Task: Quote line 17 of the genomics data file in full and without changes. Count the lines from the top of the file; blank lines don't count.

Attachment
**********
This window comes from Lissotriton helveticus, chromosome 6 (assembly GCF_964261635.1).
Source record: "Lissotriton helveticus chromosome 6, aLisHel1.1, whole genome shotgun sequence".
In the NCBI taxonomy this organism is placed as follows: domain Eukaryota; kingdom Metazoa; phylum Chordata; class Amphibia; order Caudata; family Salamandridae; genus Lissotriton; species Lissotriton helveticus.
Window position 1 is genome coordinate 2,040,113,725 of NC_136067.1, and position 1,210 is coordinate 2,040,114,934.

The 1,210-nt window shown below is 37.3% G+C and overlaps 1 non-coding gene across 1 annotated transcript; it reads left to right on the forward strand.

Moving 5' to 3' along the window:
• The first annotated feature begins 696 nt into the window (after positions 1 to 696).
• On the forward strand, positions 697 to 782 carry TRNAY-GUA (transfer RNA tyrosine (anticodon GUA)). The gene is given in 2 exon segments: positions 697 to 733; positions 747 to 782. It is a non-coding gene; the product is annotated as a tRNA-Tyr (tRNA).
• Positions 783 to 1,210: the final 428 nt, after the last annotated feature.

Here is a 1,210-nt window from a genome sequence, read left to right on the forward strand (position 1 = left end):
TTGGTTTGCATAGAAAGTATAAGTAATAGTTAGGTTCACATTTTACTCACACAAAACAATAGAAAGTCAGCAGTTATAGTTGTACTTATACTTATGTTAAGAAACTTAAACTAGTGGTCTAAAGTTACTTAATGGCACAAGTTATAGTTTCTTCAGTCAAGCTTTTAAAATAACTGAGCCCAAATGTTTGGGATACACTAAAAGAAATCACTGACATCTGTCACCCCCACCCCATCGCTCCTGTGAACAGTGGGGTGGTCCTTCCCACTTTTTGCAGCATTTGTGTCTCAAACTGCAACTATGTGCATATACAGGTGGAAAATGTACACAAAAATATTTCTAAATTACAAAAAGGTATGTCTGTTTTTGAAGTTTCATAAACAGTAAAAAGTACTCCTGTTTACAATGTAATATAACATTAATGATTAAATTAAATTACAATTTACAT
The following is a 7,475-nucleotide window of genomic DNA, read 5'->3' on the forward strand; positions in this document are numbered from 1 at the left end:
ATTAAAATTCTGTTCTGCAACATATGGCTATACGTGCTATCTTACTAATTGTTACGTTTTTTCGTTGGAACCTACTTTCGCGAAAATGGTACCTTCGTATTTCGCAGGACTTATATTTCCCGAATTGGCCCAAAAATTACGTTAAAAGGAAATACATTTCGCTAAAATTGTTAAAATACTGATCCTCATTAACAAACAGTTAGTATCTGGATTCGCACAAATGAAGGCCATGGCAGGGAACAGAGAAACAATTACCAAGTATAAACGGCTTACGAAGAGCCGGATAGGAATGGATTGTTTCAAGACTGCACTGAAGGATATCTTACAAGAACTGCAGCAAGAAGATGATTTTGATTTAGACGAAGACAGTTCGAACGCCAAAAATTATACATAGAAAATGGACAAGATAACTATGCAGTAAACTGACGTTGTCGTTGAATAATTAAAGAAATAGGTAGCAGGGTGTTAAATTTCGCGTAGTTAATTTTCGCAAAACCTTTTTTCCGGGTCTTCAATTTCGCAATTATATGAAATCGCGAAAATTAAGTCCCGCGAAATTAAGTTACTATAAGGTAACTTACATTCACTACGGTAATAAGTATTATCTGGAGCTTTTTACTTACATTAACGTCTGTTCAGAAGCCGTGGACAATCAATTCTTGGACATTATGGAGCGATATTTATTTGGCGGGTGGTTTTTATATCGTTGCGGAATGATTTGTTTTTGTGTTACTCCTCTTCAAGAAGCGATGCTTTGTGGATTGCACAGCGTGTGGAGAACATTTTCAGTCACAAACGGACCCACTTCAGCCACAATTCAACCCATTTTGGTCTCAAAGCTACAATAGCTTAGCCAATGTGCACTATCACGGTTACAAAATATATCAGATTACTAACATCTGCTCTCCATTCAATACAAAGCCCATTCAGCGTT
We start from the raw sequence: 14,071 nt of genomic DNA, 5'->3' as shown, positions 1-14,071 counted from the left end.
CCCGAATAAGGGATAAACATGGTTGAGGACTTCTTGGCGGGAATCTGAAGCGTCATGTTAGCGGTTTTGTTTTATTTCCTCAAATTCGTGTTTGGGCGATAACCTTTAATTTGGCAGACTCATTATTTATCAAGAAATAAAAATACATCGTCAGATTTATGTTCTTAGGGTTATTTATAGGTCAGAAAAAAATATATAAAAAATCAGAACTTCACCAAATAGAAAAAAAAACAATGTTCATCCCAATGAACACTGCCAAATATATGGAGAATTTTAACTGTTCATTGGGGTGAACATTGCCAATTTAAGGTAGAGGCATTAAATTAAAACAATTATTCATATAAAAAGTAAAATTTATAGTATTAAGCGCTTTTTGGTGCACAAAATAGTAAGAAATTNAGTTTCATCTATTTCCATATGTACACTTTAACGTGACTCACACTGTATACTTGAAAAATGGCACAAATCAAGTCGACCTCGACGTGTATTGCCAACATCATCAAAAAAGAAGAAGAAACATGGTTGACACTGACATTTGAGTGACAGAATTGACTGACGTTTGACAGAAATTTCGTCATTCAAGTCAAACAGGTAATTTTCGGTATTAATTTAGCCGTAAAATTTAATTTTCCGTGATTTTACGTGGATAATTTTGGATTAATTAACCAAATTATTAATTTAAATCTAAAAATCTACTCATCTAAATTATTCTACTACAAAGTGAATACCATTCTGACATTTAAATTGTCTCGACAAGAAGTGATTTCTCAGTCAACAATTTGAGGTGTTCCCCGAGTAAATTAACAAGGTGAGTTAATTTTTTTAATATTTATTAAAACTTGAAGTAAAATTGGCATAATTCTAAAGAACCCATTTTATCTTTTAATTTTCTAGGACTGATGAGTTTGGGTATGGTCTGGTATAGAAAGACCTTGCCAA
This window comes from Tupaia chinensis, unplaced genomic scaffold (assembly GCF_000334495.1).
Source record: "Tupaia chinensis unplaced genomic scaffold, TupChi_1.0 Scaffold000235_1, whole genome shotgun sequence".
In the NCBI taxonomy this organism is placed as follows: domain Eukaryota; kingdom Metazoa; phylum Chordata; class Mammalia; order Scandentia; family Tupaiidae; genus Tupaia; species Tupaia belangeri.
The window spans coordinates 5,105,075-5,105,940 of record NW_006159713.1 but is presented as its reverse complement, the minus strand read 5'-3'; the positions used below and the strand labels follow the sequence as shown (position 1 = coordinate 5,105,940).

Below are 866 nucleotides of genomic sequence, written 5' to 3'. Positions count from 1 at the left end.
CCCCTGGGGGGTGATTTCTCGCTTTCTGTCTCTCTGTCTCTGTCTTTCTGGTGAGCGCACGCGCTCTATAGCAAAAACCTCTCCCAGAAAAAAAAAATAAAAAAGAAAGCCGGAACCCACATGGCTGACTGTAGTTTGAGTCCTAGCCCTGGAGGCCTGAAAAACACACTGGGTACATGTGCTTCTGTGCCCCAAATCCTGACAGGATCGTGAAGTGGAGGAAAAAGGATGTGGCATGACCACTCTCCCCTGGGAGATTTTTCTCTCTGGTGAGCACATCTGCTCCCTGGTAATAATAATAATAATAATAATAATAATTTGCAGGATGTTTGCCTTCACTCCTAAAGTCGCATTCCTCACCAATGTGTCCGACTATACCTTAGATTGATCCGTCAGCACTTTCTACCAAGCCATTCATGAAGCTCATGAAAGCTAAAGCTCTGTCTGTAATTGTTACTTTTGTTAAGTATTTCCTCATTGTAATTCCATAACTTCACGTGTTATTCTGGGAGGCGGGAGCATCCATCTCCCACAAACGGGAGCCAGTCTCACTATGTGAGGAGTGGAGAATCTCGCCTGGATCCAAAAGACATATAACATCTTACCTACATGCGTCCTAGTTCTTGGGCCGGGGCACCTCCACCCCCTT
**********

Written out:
Source record: "Tupaia chinensis unplaced genomic scaffold, TupChi_1.0 Scaffold000235_1, whole genome shotgun sequence".